Beatriz was born and raised in Buenos Aires, the child of an Argentine mother and an immigrant father. A porteña (as people of Buenos Aires are called), her first exposure to tango, the dance, was in her neighborhood community center, where she watched her parents dance and later danced herself with other adults in her family.
She breathed tango and Buenos Aires from the moment she was born in the southern district of Barracas, just a zip code away from its major cradle in the district of La Boca.
She also has a second culture, having lived in the US for most of her adult life. As a citizen of two nations, she has deep roots in both, moving fluidly between them and speaking the languages of both.
She is a PhD licensed psychologist. She currently lectures and dances tango in various US cities and in Buenos Aires’ dance halls.
She grew up among immigrants from various parts of the world. In her flesh, she knows the emotions and the culture of the southern (Sur) part of the city which has nourished tango for over a century, their blue collar inhabitants and their ways of being. She brings to her work this perspective about the heart of the dance, music, and lyrics. She also has a second culture, having lived in the US for most of her adult life. As a citizen of two nations, she have deep roots in both, moving fluidly between them and speaking the languages of both.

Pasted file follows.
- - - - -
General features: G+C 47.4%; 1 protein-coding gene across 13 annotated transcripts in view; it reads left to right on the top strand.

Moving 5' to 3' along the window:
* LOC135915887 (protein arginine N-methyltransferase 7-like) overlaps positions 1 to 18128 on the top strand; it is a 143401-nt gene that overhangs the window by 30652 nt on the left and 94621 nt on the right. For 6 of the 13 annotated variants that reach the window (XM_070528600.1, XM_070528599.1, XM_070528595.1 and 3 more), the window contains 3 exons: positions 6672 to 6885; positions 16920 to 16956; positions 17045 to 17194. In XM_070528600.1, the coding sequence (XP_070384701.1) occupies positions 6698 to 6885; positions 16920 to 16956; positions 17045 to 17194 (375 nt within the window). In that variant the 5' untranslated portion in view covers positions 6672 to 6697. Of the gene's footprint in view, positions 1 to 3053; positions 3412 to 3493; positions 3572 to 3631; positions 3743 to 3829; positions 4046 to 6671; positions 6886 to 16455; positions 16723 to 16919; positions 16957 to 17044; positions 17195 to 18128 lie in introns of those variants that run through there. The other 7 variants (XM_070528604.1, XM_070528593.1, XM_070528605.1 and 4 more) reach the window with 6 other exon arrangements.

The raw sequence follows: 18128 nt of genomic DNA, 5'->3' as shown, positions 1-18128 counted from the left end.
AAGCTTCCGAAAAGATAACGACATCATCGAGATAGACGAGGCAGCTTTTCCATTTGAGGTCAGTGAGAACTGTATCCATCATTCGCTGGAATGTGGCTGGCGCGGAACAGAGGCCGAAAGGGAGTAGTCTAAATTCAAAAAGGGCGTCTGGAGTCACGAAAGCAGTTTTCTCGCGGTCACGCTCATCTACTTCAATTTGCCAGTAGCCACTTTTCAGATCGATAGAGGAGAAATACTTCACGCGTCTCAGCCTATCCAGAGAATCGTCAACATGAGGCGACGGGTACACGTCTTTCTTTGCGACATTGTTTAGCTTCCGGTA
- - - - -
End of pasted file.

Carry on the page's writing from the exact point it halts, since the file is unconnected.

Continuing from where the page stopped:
During the daytime, Beatriz is a PhD licensed psychologist with a private practice in psychoanalytic psychotherapy. She graduated from the National University of Buenos Aires as a psychologist, has an MA degree in clinical psychology from The George Washington University, and a PhD in counseling psychology from the University of Missouri – Kansas City.
She has worked as a clinical psychologist with the Western Missouri Mental Health Center in Kansas City, the Medical Department of the Supreme Bench of Baltimore City, and in the Department of Psychiatry and Neurology at Mount Sinai Medical Center in Chicago, Illinois. She has taught psychoanalytic students at the Kansas City Institute for Contemporary Psychoanalysis of the National Institute for the Psychotherapies Training Institute (New York), and nursing students at the Kansas City St Luke’s Hospital School of nursing. She was an Adjunct Instructor at the Department of Pediatrics, University of Kansas School of Medicine, and Assistant Professor at the University of Missouri-Kansas City School of Medicine.
Beatriz Dujovne published articles in psychological and peer reviewed psychoanalytic journals. This is a partial list:
Dujovne, B. Tests of Love Doomed to Fail. Marriage and Family Living, October, 1982.
Dujovne, B. Sexual feelings, fantasies, and acting out in psychotherapy. Psychotherapy: Theory, Research and Practice, 1983; 20(2):243-250.
Dujovne, B. Women and psychoanalytic psychology: The problem of the internal and the external. Missouri Psychologist, 1987; 44:12-13.
Dujovne, B. Paradoxical sadness or love is painful. Psychotherapy: Theory, Research and Practice, 1990, 27:475-478.
Dujovne, B. Contemporary revisions of classical psychoanalytic theory of early female development. Psychotherapy: Theory, Research and Practice. 1991, 28:317-326.
Dujovne, B. Perverse relatedness. Journal of Psychoanalytic Psychology, 2002.
Dujovne, B. Disavowal and the culture of deadening. Revisiting Stanley Kubrick “Eyes Wide Shut.” Journal of Psychoanalytic Psychology, 2004. 21, 4, 633-637.
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